Monday, June 24, 2024

NHCS re-litigates what teachers can put on their walls, more amendments proposed

Teachers and principals have been instructed to take down displays that do not represent NHCS, America and curricula, but they’ll be allowed to keep some of those items per new amendments to an emergency policy passed earlier this month. (Port City Daily/file photo)

NEW HANOVER COUNTY — Teachers and principals have been instructed to take down displays that do not represent NHCS, America and curricula, but they’ll be allowed to keep some of those items per new amendments to an emergency policy passed earlier this month. 

READ MORE: ‘Our schools don’t need to be a place of activism’: NHCS board enacts new ban that raises First Amendment concerns

Under the new amendments proposed Tuesday, display content regarding any nation, post-secondary institutions, school-sponsored events, sponsorships, family photos and student art would be added to the list of allowable displays. 

At its May 7 meeting, board member Pat Bradford introduced policy changes to limit classroom and school building displays to content on the United States, North Carolina, New Hanover County, the individual school or mascot, and district curricula. 

Bradford suggested the policy bypass the traditional committee process for an immediate vote.

The emergency necessitating the board’s action, according to Bradford, the policy changes are needed because of “discord” across the country, including when pro-Palestinian protestors removed the American flag on UNC-Chapel Hill’s campus earlier this month. There have not been any incidents like such in New Hanover County schools. 

The policy changes passed 4-3, but they were back before the policy committee on Tuesday. One of the supporters for the emergency passage, board member Josie Barnhart, appeared before the committee to argue more leniency in the policy. 

“With the growing unrest that we’re seeing just around the country and different things, it’s concerning and we need to make sure that we maintain schools to have a neutral stance and provide quality education for all,” Barnhart said. 

Over the course of the hour-long conversation Tuesday, board members and NHCS staff posited different kinds of displays that would be allowed under the change, even getting into the weeds on the meaning of display. 

At one point, Superintendent Charles Foust asked how the policy amendments would change what teachers and principals are currently putting on the walls of their classroom, questioning the point of making the changes. 

The committee’s non-voting principal representative Christianne May asked what the intent was behind the policy changes. 

“A family picture on a desk — I don’t think that’s a display,” Bradford said. “I think Ms. Barnhart said it well in terms of, if you’re advocating for a cause and you put that on our desk, that’s probably going to be suspect.”

Bradford went on to say the policy enforcement would be subjective, noting if someone were to display a piece of art with a swastika in it, that would “probably be offensive and would probably not be a great idea.”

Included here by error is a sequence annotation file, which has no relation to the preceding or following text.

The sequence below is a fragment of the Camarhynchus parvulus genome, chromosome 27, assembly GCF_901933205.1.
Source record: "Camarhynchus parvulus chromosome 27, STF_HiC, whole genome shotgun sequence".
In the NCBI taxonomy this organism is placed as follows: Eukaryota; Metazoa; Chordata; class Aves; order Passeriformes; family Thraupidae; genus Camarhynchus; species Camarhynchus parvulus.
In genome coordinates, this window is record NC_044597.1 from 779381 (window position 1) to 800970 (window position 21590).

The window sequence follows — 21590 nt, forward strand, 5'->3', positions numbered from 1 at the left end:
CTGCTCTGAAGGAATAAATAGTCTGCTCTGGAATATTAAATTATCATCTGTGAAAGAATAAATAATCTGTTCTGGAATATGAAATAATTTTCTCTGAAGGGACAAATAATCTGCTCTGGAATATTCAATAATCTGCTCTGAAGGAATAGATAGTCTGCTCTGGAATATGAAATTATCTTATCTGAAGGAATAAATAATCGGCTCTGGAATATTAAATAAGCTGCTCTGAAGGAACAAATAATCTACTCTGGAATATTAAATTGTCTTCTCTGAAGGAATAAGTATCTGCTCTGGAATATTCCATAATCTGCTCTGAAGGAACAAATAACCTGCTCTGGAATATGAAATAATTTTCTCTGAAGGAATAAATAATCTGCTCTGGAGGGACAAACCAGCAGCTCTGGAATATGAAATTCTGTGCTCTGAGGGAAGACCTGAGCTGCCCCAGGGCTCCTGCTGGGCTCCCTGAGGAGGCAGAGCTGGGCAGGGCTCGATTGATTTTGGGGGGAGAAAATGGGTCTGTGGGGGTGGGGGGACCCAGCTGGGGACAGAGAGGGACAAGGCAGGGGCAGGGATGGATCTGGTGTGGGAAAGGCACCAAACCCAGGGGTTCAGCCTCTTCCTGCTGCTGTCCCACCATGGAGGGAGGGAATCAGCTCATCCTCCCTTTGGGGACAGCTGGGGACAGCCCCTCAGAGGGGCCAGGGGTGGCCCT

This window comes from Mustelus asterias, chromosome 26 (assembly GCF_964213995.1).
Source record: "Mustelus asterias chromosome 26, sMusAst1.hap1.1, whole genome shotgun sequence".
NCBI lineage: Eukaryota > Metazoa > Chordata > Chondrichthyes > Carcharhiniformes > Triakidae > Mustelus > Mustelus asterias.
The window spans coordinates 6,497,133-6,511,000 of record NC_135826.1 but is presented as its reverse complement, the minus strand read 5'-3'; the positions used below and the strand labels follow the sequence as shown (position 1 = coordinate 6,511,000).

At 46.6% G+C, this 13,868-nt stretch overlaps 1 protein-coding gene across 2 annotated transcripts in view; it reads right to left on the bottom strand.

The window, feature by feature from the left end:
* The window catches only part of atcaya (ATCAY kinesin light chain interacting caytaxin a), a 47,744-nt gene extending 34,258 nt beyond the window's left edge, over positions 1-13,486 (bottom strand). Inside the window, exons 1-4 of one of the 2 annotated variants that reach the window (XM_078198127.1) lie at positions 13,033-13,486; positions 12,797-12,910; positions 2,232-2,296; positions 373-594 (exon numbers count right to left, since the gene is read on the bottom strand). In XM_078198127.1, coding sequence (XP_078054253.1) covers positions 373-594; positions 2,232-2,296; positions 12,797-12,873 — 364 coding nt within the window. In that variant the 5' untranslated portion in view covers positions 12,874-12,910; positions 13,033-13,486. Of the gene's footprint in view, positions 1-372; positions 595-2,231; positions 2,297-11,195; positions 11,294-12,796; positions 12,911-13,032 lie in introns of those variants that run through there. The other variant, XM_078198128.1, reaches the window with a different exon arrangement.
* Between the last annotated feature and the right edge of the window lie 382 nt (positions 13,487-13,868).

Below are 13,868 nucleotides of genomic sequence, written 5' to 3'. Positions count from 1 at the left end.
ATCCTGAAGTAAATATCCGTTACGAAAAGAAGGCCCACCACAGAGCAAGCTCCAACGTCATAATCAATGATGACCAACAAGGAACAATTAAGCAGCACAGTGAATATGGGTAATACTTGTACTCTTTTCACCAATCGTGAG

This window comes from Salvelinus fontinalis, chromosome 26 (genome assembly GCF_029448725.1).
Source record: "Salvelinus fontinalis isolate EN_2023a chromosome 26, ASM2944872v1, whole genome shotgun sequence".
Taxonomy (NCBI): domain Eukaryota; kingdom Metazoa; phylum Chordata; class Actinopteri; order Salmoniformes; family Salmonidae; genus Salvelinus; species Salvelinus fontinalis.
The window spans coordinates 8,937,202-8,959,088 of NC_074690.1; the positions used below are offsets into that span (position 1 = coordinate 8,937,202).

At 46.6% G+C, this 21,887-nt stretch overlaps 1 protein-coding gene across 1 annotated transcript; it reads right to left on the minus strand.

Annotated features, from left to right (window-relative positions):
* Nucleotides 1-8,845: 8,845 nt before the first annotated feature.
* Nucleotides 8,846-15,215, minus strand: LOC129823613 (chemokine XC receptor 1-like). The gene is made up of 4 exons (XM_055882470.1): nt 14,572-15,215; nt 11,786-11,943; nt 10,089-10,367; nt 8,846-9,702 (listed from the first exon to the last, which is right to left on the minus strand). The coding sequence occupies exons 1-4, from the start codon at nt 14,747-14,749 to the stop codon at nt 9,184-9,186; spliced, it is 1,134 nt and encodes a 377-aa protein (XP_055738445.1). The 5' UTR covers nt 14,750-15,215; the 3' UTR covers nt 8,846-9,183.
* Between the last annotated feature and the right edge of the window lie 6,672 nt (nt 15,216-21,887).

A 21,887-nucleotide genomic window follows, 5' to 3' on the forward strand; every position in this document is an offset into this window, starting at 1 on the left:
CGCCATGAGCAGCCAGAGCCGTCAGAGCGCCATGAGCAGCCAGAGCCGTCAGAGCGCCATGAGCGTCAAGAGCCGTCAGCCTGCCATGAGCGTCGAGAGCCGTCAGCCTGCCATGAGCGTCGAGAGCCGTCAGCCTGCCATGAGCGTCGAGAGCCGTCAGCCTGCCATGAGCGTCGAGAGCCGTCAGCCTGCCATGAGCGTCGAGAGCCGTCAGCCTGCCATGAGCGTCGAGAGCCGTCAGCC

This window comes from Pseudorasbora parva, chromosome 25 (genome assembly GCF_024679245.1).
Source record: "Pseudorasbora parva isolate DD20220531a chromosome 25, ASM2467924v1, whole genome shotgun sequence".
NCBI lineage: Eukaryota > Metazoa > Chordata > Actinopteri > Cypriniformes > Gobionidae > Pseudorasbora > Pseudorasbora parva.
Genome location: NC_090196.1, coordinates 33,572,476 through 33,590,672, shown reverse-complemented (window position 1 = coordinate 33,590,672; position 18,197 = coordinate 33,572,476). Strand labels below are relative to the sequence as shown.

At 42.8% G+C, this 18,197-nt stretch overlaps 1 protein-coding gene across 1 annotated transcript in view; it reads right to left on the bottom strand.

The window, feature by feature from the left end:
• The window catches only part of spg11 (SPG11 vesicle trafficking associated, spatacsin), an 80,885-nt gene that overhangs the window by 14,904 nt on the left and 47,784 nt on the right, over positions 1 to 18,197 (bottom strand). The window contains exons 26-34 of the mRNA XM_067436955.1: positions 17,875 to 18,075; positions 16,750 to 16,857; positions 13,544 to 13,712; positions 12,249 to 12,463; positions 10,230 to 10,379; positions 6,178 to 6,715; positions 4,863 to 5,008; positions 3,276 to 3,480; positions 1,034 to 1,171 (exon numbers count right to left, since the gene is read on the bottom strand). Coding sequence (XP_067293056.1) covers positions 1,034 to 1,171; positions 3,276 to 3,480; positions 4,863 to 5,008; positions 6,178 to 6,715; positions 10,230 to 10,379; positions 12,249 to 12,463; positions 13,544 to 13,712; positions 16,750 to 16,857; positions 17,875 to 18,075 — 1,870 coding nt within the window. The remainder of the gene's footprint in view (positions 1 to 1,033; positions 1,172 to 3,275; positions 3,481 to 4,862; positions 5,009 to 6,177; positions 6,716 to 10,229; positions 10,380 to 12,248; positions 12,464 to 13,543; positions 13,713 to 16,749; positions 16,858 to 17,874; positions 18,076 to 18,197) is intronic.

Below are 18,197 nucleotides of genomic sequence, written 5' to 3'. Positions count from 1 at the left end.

However, May explained the district already has policies prohibiting advocacy and outlining how to approach controversial and complex topics, including policy 3200, policy 7300, the two affected by the proposed policy changes. 

Obtained by Port City Daily, a list of displayed items across the district show none appear to be advocating for a political cause. The fate of some displays, such as student health information, community events or organizations, anti-bullying messages and inspirational quotes are unclear, even with the potential expansion of the policy.

At one point, principal representative May asked about a piece of pottery, which opened a debate into teachers’ actions as an employee versus a private citizen. 

Several court cases have ruled on First Amendment rights of educators, but, notably, the 2006 case Garcetti v. Ceballos, the Supreme Court ruled that public employees do not retain First Amendment protection for speech as part of their official job duties. As board legal counsel Jonathan Vogel explained, a piece of pottery on a teacher’s desk could be considered their expression as a private citizen, not as an employee imparting knowledge or influencing students, and therefore, not considered a display.

Additionally, NHCS policies governing student-initiated and non-school entity displays remain unchanged. Students are still allowed to express their beliefs within the confines of the dress code and display non-school material as approved by the school principal under policy 5210. The latter policy also outlines the procedure for accepting displays by outside agencies, such as colleges or nonprofits. 

On Tuesday, the policy amendments passed 2-1 — Melissa Mason and Bradford in favor, Stephanie Kraybill dissenting. 

At the May 7 meeting, Kraybill likened the policy changes to making schools “more like prisons” in their restriction of expression. She also raised free speech issues.

The Constitution mandates the government cannot infringe on freedom of expression or beliefs, but teachers are still employees and must follow rules set out for them by their employers. As long as the policy does not discriminate against different viewpoints, for example, only allowing the display of flags that are allies of the United States or banning only the Black Lives Matter flag, it conforms to the First Amendment.

The policy amendments will be voted on at the board’s next meeting on June 4. 

Reach journalist Brenna Flanagan at

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